Unlike other Robo-advisors arty does not take custody of your money and invest it for you. Instead, arty offers you advice which you can execute yourself via your own brokerage account. Today we explore the pros and cons of this approach.
- This arrangement is good for people who like to stay in control. You are aware of every trade; you validate every decision and ultimately pull the trigger yourself. This means you can also opt out of a particular trade if you don’t like it and you don’t have to worry that arty is investing in a risky or unusual way.
- The money stays in your own account. You can rest assured that your money has not been sent anywhere suspicious, it is not being processed through intermediate bank accounts, it stays exactly where you can see it.
- You can trade when you want. arty rebalances the portfolio once per month, but you don’t have to trade when arty trades, you can execute the instructions at your convenience. The most important thing is that you achieve arty’s recommended allocations or weights for each instrument.
- You may like the idea of managing your own portfolio but you’re not sure what to buy, when to buy, when to sell or what weight to give each instrument. With arty your trading is self-directed but with an artificial intelligence research tool guiding you.
- Trading is fun! A lot of us have seen Hollywood finance movies set in the front office of banks or hedge funds or on busy exchange floors. And while they usually end in disaster, it does look like a lot of fun! So why let someone else do the good part?
Now the Cons…
- It takes time and effort to execute arty’s trades. You’re busy, you may forget to do it, it’s a hassle. arty understands. This is one of the reasons why trades are only generated once per month.
- It can be complicated. arty has selected several specialist ETFs, it can be hard to know what is in them and why they were selected. This is a key part of the investment approach. arty is able to keep the volatility of your portfolio, and therefore the risk, down by selecting instruments that are uncorrelated with each other. This means that since many of the traditional markets are correlated, arty has to select some more esoteric products to achieve this. But don’t worry, even though these products are less well known, they are no less safe or less profitable than the S&P or Apple or Microsoft shares. There are also many high-growth sectors such as cyber security or Taiwanese equities.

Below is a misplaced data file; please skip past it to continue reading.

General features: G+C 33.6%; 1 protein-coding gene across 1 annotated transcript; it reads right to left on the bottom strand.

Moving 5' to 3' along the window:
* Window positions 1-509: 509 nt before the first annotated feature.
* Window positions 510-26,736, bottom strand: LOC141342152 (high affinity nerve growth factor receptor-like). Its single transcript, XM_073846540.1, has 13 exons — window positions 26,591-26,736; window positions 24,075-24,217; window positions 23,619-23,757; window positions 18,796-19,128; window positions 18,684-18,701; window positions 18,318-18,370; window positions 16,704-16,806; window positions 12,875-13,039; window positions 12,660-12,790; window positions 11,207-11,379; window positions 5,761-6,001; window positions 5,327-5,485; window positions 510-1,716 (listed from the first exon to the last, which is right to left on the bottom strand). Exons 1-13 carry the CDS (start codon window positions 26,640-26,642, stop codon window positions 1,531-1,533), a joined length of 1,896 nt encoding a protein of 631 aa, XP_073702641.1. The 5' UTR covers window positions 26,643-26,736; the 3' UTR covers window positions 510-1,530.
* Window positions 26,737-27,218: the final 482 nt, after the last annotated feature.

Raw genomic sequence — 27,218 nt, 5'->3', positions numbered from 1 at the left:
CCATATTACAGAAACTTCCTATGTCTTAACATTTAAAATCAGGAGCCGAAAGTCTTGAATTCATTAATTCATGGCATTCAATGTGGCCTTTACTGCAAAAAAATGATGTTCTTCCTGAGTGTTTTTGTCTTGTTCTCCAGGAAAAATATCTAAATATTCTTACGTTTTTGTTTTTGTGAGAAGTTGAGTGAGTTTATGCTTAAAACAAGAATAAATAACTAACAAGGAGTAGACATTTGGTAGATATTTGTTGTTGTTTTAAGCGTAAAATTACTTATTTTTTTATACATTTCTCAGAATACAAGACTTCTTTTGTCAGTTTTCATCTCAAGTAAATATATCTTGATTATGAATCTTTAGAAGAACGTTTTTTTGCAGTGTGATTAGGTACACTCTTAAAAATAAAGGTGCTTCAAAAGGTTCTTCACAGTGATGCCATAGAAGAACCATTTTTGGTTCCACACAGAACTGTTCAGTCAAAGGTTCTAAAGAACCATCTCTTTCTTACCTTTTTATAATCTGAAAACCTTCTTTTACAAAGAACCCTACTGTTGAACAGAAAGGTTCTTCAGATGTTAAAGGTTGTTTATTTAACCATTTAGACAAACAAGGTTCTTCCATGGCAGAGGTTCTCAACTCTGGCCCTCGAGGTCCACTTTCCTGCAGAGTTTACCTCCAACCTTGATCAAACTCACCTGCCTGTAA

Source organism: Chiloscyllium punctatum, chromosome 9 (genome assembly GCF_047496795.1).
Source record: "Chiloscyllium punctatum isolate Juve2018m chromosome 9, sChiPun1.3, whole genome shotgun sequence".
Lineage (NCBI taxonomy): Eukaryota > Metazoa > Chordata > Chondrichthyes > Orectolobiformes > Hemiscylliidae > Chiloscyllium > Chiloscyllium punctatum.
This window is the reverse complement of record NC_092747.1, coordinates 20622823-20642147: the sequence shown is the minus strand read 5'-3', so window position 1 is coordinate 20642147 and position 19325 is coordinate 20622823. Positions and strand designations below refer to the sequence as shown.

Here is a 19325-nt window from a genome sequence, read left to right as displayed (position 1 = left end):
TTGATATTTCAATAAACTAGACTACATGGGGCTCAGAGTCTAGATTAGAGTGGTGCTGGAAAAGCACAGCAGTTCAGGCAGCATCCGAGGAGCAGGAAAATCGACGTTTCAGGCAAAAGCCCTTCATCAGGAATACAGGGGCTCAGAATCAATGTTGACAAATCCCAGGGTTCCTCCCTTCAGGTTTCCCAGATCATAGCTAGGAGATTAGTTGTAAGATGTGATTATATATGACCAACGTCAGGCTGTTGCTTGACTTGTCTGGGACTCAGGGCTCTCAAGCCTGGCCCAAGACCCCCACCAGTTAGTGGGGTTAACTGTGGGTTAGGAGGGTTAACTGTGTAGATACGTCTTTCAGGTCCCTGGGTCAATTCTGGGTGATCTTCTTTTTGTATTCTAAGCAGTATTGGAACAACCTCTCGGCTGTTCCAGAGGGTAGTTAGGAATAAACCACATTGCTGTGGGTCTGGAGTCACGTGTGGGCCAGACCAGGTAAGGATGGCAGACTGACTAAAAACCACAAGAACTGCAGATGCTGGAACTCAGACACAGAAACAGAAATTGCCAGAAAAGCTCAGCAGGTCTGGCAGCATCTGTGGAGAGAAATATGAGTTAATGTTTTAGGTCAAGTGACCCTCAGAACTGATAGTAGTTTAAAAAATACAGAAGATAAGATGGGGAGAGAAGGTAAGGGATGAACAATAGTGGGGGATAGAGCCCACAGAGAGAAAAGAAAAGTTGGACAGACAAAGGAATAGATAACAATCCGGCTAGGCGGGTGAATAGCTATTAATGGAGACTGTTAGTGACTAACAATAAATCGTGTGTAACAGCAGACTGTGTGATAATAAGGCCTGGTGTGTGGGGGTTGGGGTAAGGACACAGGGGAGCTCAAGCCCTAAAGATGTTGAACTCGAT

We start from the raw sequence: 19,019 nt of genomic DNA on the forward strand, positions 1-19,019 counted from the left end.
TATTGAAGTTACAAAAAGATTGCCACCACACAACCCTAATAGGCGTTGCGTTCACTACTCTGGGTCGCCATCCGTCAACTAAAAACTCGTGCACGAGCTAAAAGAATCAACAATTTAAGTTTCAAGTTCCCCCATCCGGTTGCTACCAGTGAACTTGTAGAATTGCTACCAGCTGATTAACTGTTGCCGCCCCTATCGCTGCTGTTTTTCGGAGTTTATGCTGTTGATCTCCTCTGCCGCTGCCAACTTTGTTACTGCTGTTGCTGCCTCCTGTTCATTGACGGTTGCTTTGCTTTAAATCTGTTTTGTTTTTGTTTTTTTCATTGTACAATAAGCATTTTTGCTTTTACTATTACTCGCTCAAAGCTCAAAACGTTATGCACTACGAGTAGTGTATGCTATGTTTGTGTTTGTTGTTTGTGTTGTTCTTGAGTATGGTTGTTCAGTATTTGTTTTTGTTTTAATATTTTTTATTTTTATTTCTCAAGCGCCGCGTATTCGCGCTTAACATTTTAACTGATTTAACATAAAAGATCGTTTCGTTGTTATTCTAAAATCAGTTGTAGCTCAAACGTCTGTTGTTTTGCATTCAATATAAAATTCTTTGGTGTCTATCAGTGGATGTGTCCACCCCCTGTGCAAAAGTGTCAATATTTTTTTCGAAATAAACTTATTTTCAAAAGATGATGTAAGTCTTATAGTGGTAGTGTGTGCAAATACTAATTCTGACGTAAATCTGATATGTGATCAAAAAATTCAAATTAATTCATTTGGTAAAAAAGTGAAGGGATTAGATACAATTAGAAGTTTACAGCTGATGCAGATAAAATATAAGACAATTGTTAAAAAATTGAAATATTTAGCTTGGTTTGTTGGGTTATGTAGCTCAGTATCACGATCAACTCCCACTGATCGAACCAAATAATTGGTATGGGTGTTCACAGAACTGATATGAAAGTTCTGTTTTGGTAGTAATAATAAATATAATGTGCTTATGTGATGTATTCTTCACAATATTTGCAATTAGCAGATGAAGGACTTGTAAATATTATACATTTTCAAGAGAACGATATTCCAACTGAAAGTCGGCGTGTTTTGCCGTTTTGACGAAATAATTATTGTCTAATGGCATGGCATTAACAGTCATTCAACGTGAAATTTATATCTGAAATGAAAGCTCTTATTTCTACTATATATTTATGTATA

- It can be hard to find these instruments on the platform, they may not even be listed. It is true that many of the ETFs are uncommon investments and not every broker has them. If this is the case, then you can request that your broker add them to the platform, which they will happily do.
- You must be careful to select the right one. ETFs can differ in small, subtle ways. The underlying investment is the same but for example the currency could be different, it may distribute dividends and coupons instead of accumulating them (arty always selects accumulating ETFs), it may be a different provider or listed on a different exchange. The best way to find the right one is to use the ISIN code which is unique for each instrument. While it is better to match your portfolio to arty’s exactly, don’t worry if you make a mistake, it may not have a huge impact and it can always be fixed later.
- What is an ETF anyway? Let us allow the nice people at Investopedia to explain that one: Exchange Traded Fund (ETF).
In conclusion, while there are some tricky steps that you have to navigate, particularly at the beginning, managing your own portfolio with arty’s guidance is ideal for people who like to stay in control and see what’s happening with their money.